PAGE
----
1814 promises to be another eventful season, but not, this author believes, for Anthony Bridgerton, London’s most elusive bachelor, who has shown no indication that he plans to marry. And in all truth, why should he? When it comes to playing the consummate rake, nobody does it better… – Lady Whistledown’s Society Papers, April 1814
But this time the gossip columnists have it wrong. Anthony Bridgerton hasn’t just decided to marry – he’s even chosen a wife! The only obstacle is his intended’s older sister, Kate Sheffield – the most meddlesome woman ever to grace a London ballroom. The spirited schemer is driving Anthony mad with her determination to stop the betrothal, but when he closes his eyes at night, Kate’s the woman haunting his increasingly erotic dreams.
Contrary to popular belief, Kate is quite sure that reformed rakes do not make the best husbands – and Anthony Bridgerton is the most wicked rogue of them all. Kate is determined to protect her sister – but she fears her own heart is vulnerable. And when Anthony’s lips touch hers, she’s suddenly afraid she might not be able to resist the reprehensible rake herself.
Rating: Narration – A+; Content – A
This is the first of Julia Quinn’s books I ever read and one of the first ‘modern’ historical romances I ever read about a decade or so ago, when I was just starting to read the genre. As a result, I have a bit of a soft spot for it, but that’s not surprising, considering it’s a terrific book.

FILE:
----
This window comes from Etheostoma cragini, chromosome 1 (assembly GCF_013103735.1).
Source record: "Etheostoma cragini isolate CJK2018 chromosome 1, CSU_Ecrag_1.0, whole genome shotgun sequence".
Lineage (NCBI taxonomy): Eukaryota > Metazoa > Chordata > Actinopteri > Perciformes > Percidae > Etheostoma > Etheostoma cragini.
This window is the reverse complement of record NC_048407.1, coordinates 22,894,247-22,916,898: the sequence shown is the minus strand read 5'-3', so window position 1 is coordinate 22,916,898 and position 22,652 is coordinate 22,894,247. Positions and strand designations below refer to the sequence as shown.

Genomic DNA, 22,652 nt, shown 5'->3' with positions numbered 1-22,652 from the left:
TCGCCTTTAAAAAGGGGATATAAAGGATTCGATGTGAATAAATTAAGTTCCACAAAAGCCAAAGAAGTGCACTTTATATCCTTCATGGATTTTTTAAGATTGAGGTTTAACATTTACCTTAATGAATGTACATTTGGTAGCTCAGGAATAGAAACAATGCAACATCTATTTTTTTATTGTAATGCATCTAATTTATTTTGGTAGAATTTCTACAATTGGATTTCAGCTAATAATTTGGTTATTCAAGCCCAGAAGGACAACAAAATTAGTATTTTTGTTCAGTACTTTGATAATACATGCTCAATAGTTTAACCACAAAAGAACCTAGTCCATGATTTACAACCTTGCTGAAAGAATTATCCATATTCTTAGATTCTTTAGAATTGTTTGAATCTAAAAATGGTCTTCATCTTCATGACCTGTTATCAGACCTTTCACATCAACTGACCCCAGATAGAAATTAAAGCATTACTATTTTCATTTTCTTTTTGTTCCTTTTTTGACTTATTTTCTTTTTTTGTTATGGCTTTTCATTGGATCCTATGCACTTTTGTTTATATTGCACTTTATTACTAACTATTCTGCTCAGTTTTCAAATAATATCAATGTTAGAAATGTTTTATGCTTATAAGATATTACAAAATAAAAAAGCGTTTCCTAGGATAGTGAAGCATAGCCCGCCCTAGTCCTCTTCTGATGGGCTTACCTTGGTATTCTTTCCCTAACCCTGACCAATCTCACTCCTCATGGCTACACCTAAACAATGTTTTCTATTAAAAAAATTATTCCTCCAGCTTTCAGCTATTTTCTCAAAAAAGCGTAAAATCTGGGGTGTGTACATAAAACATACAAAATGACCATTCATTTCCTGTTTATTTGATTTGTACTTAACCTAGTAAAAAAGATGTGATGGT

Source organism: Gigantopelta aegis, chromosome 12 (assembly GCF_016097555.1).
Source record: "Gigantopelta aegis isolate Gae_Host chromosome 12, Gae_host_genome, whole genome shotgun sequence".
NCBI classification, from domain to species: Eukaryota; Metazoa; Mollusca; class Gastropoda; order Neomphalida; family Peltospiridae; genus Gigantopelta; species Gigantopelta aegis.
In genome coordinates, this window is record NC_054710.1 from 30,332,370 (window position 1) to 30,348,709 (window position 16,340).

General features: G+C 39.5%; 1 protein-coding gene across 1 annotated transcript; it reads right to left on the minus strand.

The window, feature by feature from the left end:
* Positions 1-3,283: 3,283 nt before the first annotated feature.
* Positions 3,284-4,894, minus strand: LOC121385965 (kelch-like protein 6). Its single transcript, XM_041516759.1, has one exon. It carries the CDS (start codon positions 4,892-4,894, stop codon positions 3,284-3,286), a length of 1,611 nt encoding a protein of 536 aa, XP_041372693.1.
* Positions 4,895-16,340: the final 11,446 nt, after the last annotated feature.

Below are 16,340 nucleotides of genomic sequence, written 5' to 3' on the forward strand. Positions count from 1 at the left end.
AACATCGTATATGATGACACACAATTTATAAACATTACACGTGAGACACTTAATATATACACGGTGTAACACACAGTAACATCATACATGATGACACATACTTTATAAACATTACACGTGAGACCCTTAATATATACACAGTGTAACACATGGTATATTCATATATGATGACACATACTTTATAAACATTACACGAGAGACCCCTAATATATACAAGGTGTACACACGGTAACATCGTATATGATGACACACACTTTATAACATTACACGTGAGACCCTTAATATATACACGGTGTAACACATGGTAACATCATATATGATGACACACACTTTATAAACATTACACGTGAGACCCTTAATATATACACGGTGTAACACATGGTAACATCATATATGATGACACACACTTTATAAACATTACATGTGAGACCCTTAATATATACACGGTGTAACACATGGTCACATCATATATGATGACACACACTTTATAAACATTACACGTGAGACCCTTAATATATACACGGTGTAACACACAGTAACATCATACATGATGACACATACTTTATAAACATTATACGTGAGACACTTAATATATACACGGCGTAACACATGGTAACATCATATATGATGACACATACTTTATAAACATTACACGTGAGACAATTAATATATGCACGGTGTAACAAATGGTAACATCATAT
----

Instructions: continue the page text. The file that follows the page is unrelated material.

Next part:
It’s a classic enemies-to-lovers/compromised-into-marriage story and remains one of my favourite HRs and one of my favourites of the Bridgerton series (it’s up there with When He Was Wicked). I admit that I haven’t read it for some time, and I have forgotten bits, so this new audio was a fantastic reminder.
The relationship between Anthony and Kate is brilliantly done – the sexual chemistry just sizzles between them right from the start, and the author does a superb job of showing both characters falling head-over-heels with each other while trying to maintain their outward animosity.
I loved that Anthony is so family-oriented; there are so many dysfunctional families in romance that it’s refreshing to find one that isn’t. He’s also, quite simply, sex-on-legs.
Rosalyn Landor does an incredible job in the audio version. It’s a given that she’s technically superb – she’s always spot on when it comes to things like differentiation and pacing – but where she scores over practically ever other narrator of historical romance is that she ‘gets’ it like no-one else. The way she brings the emotional content of the story to the fore so vividly always amazes me and I had a lump in my throat several times while listening to this one.
I’m sure I don’t need to convince any reader of HR that this is a fabulous book, or anyone who listens to romance audios regularly that the narration is outstanding.
But I still had to shout about it, because it’s just THAT good.